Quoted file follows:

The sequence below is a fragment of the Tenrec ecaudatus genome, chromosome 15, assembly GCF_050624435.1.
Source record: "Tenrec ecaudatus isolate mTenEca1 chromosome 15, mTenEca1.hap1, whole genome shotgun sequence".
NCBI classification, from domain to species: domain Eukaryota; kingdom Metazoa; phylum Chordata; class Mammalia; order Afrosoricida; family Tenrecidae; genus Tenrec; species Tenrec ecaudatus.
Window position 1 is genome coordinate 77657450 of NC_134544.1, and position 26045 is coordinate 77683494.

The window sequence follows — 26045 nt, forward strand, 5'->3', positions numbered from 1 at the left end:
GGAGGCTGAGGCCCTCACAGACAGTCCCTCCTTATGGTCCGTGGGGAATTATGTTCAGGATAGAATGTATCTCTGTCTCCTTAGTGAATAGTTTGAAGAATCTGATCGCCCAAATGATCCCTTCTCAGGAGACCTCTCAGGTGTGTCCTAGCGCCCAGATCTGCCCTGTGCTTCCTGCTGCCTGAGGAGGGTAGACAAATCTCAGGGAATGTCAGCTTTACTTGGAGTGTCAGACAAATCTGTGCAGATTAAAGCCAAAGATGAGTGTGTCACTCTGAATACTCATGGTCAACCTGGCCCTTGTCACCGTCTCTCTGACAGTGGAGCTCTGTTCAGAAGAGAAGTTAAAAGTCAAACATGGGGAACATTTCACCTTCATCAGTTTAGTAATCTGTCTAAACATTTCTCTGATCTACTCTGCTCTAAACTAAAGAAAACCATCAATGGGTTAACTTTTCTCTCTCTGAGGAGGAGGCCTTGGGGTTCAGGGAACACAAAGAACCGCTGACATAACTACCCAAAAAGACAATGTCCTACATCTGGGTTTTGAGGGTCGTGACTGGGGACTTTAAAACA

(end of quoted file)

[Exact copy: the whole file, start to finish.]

The sequence below is a fragment of the Tenrec ecaudatus genome, chromosome 15, assembly GCF_050624435.1.
Source record: "Tenrec ecaudatus isolate mTenEca1 chromosome 15, mTenEca1.hap1, whole genome shotgun sequence".
NCBI classification, from domain to species: domain Eukaryota; kingdom Metazoa; phylum Chordata; class Mammalia; order Afrosoricida; family Tenrecidae; genus Tenrec; species Tenrec ecaudatus.
Window position 1 is genome coordinate 77657450 of NC_134544.1, and position 26045 is coordinate 77683494.

The window sequence follows — 26045 nt, forward strand, 5'->3', positions numbered from 1 at the left end:
GGAGGCTGAGGCCCTCACAGACAGTCCCTCCTTATGGTCCGTGGGGAATTATGTTCAGGATAGAATGTATCTCTGTCTCCTTAGTGAATAGTTTGAAGAATCTGATCGCCCAAATGATCCCTTCTCAGGAGACCTCTCAGGTGTGTCCTAGCGCCCAGATCTGCCCTGTGCTTCCTGCTGCCTGAGGAGGGTAGACAAATCTCAGGGAATGTCAGCTTTACTTGGAGTGTCAGACAAATCTGTGCAGATTAAAGCCAAAGATGAGTGTGTCACTCTGAATACTCATGGTCAACCTGGCCCTTGTCACCGTCTCTCTGACAGTGGAGCTCTGTTCAGAAGAGAAGTTAAAAGTCAAACATGGGGAACATTTCACCTTCATCAGTTTAGTAATCTGTCTAAACATTTCTCTGATCTACTCTGCTCTAAACTAAAGAAAACCATCAATGGGTTAACTTTTCTCTCTCTGAGGAGGAGGCCTTGGGGTTCAGGGAACACAAAGAACCGCTGACATAACTACCCAAAAAGACAATGTCCTACATCTGGGTTTTGAGGGTCGTGACTGGGGACTTTAAAACA